[The narrator’s third violin teacher was originally a Wunderkind, a great virtuoso. When his early success goes to his head, he embarks on a series of thrill-seeking adventures. Alone on a climbing excursion in the remote Ural mountains he falls, waking up in a simple hut, its ceiling blackened by the soot of centuries. He is paralyzed and cannot speak. The hut belongs to a family: father, mother, son and daughter. The violinist tries as hard as he can to move his muscles, thinking at first that his block is merely mental in nature. But to no avail. Though he would love to be able to demonstrate his gratitude to the family for rescuing him, he can communicate only with his eyes. There are no hospitals in the area, so the family brings in a series of priests and miracle healers to try to heal him. The son sits next to him every afternoon and reads aloud from the three or four dusty old books the family possesses or shows him pages in an atlas. (Tr. )]


My third teacher stayed as he was: couldn’t move, couldn’t die, could only wait. He lay there, ate and slept.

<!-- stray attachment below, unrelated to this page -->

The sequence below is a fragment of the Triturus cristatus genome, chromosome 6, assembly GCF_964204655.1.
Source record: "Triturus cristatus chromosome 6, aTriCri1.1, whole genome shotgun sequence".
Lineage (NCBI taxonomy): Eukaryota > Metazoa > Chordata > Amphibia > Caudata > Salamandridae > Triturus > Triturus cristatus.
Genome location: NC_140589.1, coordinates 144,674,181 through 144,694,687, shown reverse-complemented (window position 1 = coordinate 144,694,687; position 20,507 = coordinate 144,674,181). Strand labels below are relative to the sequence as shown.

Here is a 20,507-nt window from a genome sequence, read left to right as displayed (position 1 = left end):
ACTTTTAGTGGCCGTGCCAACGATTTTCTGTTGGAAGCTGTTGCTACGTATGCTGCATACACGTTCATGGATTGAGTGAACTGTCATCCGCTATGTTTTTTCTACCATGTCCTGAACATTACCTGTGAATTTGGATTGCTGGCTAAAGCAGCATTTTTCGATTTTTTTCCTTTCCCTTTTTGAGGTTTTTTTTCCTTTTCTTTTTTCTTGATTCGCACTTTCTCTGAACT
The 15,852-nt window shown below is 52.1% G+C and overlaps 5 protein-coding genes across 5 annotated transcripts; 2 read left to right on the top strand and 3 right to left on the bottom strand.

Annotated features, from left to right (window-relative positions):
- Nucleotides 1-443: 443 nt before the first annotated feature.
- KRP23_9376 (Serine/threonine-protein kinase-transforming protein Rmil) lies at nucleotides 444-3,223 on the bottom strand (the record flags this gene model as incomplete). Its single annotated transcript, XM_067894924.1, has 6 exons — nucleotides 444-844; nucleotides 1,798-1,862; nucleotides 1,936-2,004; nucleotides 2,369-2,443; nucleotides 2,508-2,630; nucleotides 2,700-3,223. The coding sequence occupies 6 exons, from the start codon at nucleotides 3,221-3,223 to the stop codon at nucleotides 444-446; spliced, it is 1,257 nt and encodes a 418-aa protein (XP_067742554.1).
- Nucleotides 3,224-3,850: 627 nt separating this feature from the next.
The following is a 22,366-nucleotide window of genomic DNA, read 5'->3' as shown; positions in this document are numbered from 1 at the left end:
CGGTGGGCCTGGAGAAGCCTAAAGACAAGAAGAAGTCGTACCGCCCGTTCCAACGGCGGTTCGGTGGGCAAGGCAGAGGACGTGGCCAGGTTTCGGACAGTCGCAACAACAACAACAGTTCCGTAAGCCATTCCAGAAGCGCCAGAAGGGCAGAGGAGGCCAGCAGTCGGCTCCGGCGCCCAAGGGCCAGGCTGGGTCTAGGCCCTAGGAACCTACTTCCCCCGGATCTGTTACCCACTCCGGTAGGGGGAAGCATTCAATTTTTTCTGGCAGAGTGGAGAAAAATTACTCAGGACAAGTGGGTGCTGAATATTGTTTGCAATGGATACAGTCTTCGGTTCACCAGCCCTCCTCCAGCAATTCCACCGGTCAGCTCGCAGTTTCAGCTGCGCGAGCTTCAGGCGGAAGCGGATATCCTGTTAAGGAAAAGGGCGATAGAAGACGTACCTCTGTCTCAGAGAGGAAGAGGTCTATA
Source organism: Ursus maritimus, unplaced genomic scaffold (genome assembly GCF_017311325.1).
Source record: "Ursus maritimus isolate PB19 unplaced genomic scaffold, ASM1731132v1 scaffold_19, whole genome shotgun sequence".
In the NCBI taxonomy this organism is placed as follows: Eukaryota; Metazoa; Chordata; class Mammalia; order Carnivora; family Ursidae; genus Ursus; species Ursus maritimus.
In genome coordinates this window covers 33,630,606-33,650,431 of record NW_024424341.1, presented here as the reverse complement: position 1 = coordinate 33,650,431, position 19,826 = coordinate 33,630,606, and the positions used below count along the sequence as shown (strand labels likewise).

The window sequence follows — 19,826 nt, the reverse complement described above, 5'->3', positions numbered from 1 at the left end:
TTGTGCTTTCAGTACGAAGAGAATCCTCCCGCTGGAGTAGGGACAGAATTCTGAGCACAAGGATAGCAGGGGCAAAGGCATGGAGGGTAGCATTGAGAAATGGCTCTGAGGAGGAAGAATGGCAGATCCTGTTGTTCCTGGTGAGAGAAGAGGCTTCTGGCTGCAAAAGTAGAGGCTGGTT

He didn’t know how much time had passed since his fall. He hadn’t counted the days. It was easier that way; measuring how much time had passed would only have nurtured a ridiculous remainder of hope that he intended to starve. When, one afternoon, the son did not reach for the books or pull out the atlas, he had the feeling that an eternity had passed since he had last noticed the piano. The boy took a chair from the table, sat down at the instrument, and lifted the lid. My teacher was not sure whether, instead, he might have preferred to look at the continents again. He had hardly thought of music at all since he had been lying there. It had become alien to him. As a matter of fact, after just a short time, he had come to regard the piano as a piece of furniture. Although it was a mystery to him how such an instrument had made it all the way up to this wasteland, he wasn’t really that interested in solving the puzzle. Possibly it was an heirloom from relatives from the far-away next town, or the result of an absurd barter. He doubted that it produced sounds at all, but when the boy pressed a few keys, he realized that it was still in working order—a little out of tune, but serviceable. The boy limbered up his fingers, played some chords and then pulled out a book of music. It was a heavy volume, bound in leather. Another heirloom, my teacher thought. Were he now to really play pieces, then somewhere in this godforsaken place, among its miracle healers and dubious doctors, there had to be someone who gave lessons.